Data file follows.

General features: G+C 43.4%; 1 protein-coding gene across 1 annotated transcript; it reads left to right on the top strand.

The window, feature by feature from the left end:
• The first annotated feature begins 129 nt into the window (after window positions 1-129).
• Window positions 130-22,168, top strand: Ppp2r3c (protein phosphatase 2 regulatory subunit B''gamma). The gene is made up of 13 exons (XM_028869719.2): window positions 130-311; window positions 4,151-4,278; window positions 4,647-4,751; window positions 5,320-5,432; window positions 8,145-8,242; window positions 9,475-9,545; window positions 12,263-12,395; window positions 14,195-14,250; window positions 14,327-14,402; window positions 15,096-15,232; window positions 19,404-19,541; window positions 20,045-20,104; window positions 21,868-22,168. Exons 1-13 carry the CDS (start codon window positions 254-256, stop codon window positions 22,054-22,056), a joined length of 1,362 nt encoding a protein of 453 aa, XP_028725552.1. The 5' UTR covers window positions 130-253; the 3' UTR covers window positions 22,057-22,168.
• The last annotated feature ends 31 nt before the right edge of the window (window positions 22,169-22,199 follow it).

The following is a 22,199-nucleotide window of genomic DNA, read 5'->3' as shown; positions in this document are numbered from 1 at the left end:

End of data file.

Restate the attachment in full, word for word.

General features: G+C 43.4%; 1 protein-coding gene across 1 annotated transcript; it reads left to right on the top strand.

The window, feature by feature from the left end:
• The first annotated feature begins 129 nt into the window (after window positions 1-129).
• Window positions 130-22,168, top strand: Ppp2r3c (protein phosphatase 2 regulatory subunit B''gamma). The gene is made up of 13 exons (XM_028869719.2): window positions 130-311; window positions 4,151-4,278; window positions 4,647-4,751; window positions 5,320-5,432; window positions 8,145-8,242; window positions 9,475-9,545; window positions 12,263-12,395; window positions 14,195-14,250; window positions 14,327-14,402; window positions 15,096-15,232; window positions 19,404-19,541; window positions 20,045-20,104; window positions 21,868-22,168. Exons 1-13 carry the CDS (start codon window positions 254-256, stop codon window positions 22,054-22,056), a joined length of 1,362 nt encoding a protein of 453 aa, XP_028725552.1. The 5' UTR covers window positions 130-253; the 3' UTR covers window positions 22,057-22,168.
• The last annotated feature ends 31 nt before the right edge of the window (window positions 22,169-22,199 follow it).

The following is a 22,199-nucleotide window of genomic DNA, read 5'->3' as shown; positions in this document are numbered from 1 at the left end: